We saw this on the Magic Lantern pages:
This is now possible and it equivalent to putting a 3X multiplier on your lens without changing the f stop.
Note that this is currently very very very alpha and if you read the post, you'll see the process is difficult to even set up and execute – but that will possibly change as the Magic Lantern team has time to code improvements if this process is deemed something to add to the setup.
Technical Issues: So far I am unable to control shutter speed and aperture in RAW video mode. I think shutter speed is 1/24 for 24 fps and the aperture is always WIDE OPEN!
Other posts on the new RAW Video feature of Magic Lantern:
- Magic Lantern Canon EOS 5D Mark III RAW video vs Blackmagic Cinema Camera!
- First Magic Lantern RAW video short shot on Canon EOS 5D Mark III released
- Updates on the RAW video progress from Magic Lantern for the Canon EOS 5D Mark III
- RAW 24fps DNG video hits the Canon EOS 5D Mark III via Magic Lantern!
- Magic Lantern RAW video for the Canon EOS 5D Mark III comes to the mac & OSX
- Magic Lantern Raw Video Test – H.264 vs. Hacked GH2 vs. 5D3 Raw Video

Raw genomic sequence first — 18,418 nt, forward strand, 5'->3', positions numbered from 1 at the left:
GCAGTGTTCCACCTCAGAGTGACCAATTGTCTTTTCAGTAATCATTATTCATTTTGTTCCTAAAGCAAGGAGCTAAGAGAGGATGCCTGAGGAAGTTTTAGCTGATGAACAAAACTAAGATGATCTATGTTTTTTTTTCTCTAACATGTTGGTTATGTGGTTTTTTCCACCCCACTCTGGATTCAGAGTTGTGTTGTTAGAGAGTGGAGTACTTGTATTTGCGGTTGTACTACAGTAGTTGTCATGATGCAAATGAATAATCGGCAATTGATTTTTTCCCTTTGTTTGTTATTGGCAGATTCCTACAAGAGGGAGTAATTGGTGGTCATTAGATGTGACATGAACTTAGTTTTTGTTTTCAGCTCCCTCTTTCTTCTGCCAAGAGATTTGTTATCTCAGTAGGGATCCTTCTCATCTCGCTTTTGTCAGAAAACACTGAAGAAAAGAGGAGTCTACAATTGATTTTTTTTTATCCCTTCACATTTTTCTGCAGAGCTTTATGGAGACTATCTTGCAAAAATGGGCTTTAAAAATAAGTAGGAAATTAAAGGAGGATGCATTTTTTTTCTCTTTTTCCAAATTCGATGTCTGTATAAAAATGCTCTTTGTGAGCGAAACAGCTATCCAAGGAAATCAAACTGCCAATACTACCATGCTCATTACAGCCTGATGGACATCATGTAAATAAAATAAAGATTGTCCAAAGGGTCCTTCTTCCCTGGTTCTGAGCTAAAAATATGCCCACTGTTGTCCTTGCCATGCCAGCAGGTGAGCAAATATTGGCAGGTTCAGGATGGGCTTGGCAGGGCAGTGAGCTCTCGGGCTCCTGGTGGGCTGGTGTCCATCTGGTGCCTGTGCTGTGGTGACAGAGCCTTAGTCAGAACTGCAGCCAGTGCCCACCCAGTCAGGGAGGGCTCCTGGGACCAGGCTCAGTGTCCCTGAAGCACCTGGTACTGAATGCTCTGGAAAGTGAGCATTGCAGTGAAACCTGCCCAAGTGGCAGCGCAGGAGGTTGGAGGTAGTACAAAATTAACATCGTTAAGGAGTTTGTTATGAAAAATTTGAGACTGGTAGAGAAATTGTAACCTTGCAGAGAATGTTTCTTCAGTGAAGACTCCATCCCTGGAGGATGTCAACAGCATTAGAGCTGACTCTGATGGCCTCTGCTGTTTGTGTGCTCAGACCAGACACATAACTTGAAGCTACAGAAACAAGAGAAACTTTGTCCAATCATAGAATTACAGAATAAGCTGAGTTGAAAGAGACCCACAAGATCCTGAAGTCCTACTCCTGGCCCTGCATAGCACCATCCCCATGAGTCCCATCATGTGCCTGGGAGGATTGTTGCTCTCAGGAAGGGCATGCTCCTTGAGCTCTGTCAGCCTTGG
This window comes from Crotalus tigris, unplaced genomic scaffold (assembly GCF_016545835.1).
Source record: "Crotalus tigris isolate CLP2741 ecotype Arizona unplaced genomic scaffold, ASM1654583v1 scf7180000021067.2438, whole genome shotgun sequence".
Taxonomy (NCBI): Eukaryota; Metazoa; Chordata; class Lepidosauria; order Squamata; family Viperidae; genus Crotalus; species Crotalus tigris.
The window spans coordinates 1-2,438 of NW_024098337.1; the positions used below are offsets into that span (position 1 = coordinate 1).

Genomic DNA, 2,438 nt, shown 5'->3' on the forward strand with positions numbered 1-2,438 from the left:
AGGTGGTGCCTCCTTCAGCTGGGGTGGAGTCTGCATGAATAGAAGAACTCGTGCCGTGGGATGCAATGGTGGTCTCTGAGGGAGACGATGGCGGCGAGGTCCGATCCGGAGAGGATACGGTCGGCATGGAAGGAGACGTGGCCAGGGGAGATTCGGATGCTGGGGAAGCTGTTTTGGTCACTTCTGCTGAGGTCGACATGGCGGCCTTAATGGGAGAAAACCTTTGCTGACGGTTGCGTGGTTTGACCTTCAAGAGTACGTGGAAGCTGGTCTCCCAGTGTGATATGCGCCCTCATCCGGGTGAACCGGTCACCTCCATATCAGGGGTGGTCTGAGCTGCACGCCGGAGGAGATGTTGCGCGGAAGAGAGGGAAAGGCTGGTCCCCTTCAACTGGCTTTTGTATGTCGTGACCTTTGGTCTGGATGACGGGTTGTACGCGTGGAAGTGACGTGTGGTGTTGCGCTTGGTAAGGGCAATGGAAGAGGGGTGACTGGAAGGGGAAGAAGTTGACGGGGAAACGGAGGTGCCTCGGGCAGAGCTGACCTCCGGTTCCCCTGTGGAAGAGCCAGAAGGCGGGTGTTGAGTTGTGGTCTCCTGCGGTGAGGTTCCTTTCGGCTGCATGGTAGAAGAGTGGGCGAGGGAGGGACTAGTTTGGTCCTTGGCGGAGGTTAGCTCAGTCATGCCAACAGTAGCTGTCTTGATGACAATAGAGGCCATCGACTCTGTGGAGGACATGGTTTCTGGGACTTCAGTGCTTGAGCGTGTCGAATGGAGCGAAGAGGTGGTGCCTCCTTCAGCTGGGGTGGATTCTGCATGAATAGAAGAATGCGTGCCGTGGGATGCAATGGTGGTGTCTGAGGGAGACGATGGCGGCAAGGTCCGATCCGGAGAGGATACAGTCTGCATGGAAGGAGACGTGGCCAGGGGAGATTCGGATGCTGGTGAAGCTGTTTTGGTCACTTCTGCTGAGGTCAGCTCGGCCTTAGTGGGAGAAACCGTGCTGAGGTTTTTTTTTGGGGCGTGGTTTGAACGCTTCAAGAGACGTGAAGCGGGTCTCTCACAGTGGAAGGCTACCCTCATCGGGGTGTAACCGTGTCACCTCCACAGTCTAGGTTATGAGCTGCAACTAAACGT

The beauty of this video is that there is ZERO loss of detail when compared to a photo taken a full resolution. Of course the photo covers the entire size of the sensor 5760×3840 pix while the video is just a small portion of the sensor in my case I am generating a video of 1920×1080 pix. There is no down-sampling of the sensor so the image is a 1:1 crop.
Since we are using 1920 pix out of the 5760 pix (width) the zoom factor is 5760/1920 = 3X.
The process to record this is a bit arduous, but again, hopefully this will be improved in future versions.
Samples and description
Ok, so now that you're possibly totally confused, I asked @RenatoPhoto who posted the thread on the Magic Lantern forums if it would be possible to share some photos showing the setup so it would be a bit more clear and he sent these to us.
First, a normal view:
So you can see the detail that is there in the zoomed video!
And just to go back and compare H.264 video to the new DNG RAW, @RenatoPhoto provided this image:
(cover photo credit: snap from the Magic Lantern site)
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